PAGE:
KABUL: Afghan security forces have confirmed the killing of a senior Al-Qaeda leader in Ghazni province, eastern Afghanistan, prompting the country's president to accuse the Taliban of having links with the terrorist network.

Egyptian national Abu Muhsin Al-Masri, alias Husam Abd-al-Ra’uf, was on the US list of most wanted terrorists. The US issued a warrant for his arrest in December 2018.

Afghanistan’s National Directorate of Security (NDS) in a tweet late on Saturday said that Al-Masri was killed “in a special national security operation.”

Following the announcement, Afghan President Ashraf Ghani accused the Taliban of having links with the terrorist group.

"The killing of this significant leader of Al-Qaeda's terroristic network proves that there is still the threat of terrorism and Taliban have ties with terrorists," he said on Sunday afternoon.

According to NDS sources in Kabul and Ghazni, he was one of the most senior leaders of Al-Qaeda.

“Al-Masri was one of the most senior Al-Qaeda authorities and was a financial and logistical facilitator of the network and had meaningful ties with Taliban,” the source in Kabul said on condition of anonymity.

He added that an Afghan affiliate of Al-Masri was arrested during the raid.

An NDS officer in Ghazni said that Al-Masri was killed in Andar district, where scores of foreign militants have settled in recent years and have been “protected by the Taliban.”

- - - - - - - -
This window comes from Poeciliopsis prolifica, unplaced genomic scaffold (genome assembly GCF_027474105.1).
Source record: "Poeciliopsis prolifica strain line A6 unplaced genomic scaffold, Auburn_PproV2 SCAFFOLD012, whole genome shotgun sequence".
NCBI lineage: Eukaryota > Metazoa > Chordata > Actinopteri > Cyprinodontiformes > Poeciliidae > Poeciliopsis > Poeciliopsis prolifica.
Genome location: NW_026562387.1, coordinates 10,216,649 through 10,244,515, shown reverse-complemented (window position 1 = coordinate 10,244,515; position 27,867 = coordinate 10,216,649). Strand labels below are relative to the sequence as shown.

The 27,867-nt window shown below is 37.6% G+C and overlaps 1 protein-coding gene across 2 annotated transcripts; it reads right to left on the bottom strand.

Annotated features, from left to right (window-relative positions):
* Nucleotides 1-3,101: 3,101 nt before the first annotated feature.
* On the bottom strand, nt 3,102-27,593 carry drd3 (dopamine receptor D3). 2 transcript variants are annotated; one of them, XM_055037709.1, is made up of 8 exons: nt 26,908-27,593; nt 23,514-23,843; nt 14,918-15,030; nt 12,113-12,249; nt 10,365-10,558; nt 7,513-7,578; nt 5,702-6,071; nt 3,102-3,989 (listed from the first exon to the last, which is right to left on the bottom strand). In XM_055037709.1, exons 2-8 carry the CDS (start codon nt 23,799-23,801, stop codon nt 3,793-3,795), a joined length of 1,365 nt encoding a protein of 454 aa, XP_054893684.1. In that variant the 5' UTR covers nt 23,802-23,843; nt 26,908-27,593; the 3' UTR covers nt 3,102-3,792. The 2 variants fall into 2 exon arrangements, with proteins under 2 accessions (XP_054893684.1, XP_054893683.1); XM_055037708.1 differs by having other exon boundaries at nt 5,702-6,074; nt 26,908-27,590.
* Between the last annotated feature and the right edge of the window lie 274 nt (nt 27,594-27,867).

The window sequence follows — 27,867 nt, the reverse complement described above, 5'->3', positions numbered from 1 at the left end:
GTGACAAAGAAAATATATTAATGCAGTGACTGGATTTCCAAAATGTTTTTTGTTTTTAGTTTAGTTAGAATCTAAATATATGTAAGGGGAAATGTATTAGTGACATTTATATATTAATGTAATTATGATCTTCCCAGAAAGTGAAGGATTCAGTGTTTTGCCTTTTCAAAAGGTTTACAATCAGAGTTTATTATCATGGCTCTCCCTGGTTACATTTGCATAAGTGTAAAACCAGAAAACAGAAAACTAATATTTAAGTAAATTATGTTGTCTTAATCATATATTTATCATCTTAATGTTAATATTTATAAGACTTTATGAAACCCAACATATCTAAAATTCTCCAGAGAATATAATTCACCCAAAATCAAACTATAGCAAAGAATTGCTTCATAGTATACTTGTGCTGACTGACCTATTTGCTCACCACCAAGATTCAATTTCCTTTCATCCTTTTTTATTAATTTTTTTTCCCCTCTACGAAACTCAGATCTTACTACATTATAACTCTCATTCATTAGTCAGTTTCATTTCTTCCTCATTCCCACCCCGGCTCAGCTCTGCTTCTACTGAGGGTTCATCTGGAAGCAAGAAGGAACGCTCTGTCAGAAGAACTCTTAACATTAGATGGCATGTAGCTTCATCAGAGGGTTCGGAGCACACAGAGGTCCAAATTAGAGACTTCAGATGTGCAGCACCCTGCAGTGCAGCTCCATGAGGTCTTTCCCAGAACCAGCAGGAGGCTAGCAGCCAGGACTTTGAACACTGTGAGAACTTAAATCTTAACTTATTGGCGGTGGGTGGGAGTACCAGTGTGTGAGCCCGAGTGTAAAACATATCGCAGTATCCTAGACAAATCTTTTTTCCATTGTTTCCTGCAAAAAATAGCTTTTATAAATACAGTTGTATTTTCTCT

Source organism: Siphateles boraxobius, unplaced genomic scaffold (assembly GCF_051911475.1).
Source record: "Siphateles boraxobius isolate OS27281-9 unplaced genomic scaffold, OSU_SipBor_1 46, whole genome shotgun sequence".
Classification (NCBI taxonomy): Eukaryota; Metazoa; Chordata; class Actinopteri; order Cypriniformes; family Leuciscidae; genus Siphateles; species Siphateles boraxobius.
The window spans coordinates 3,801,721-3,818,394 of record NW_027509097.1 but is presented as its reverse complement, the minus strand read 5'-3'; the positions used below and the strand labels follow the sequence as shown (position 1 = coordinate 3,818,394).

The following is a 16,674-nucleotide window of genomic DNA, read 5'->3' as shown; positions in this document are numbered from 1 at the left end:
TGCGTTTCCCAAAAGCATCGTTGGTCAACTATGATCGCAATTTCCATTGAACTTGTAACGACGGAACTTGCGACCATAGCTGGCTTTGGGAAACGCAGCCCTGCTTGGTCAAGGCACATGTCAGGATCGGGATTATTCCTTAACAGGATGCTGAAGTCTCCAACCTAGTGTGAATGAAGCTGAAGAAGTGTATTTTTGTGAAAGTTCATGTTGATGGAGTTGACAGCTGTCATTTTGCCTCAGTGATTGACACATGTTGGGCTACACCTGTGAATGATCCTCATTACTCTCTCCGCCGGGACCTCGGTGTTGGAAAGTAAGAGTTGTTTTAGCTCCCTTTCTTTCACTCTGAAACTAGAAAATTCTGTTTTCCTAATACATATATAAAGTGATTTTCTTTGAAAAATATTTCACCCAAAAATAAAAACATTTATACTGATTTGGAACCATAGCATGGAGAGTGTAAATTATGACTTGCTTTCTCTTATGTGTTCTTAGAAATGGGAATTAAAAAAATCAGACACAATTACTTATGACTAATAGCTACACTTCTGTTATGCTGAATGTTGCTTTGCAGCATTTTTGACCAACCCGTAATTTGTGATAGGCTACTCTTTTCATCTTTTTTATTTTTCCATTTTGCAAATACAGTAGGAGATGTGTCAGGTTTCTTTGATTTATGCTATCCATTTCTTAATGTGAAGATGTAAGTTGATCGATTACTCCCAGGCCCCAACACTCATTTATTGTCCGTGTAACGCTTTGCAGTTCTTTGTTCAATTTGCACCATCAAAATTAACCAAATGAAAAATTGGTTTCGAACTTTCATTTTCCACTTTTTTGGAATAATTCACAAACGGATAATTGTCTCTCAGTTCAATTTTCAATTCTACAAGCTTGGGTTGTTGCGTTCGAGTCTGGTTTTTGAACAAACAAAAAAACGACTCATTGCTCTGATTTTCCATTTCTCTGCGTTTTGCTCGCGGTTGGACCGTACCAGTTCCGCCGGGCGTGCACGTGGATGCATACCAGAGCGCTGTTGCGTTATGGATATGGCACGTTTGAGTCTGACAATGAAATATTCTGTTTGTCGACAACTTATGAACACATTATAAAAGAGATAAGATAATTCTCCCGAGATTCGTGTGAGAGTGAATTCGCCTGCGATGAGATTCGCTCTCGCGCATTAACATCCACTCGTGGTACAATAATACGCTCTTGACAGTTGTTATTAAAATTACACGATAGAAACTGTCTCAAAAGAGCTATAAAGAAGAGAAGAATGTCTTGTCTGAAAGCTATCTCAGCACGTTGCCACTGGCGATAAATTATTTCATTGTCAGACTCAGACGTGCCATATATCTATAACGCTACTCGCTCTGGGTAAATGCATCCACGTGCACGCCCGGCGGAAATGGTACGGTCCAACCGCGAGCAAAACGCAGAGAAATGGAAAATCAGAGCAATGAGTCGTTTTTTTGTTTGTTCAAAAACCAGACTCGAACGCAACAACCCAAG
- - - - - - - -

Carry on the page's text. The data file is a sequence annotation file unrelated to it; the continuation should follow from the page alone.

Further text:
The Taliban deny the claim.

Taliban spokesman Zabihullah Mujahid told Arab News that Al-Qaeda has had “no ties with the Taliban” since the historic US-Taliban peace accord in late February. In accordance with the deal, the Taliban pledged to sever ties with foreign militants and deter them from using territories under the group’s control.

The US invaded Afghanistan and in late 2001 ousted the Taliban government, which refused to hand over Al-Qaeda leaders accused of being behind the attacks of Sept. 11, 2001 that killed 3,000 Americans.

The terrorist network has been decimated over the years, but US officials believe its fighters are still operating in Afghanistan and some have deep ties with the Taliban.

Al-Masri’s reported killing comes a year after the NDS announced that in a joint raid with US troops it had killed Asim Omar, the leader of Al-Qaeda in the Indian subcontinent. Omar was reportedly killed in southern Helmand province — a Taliban stronghold.

A former Afghan spy master, Rahumatullah Nabil, in a tweet said that Al-Masri and some other members of Al-Qaeda were frequently traveling between Ghazni and other parts of Afghanistan and a tribal region in Pakistan’s north in recent months.

The head of the US National Counter-Terrorism Center, Chris Miller, confirmed Al-Masri’s death in a statement, saying that his “removal” was “a major setback to a terrorist organization that is consistently experiencing strategic losses facilitated by the United States and its partners.”

According to Afghan analysts, however, a replacement for Al-Masri will soon be found within the terrorist group’s ranks.

“The killing will have some impact on the network’s activities and the war in Afghanistan, but not a drastic one as new leaders will jump up to fill the gap,” security analyst Ahmad Saeedi told Arab News.

The development comes as an uptick in deadly violence has been observed in Afghanistan despite ongoing talks between the Afghan government and the Taliban in Doha, Qatar to yield a lasting peace and end decades of conflict in the war-torn country. 

At least 20 people were killed at an educational center Kabul on Saturday, hours after a roadside bomb killed nine civilians east of Kabul. Officials blamed the Taliban for the roadside attack.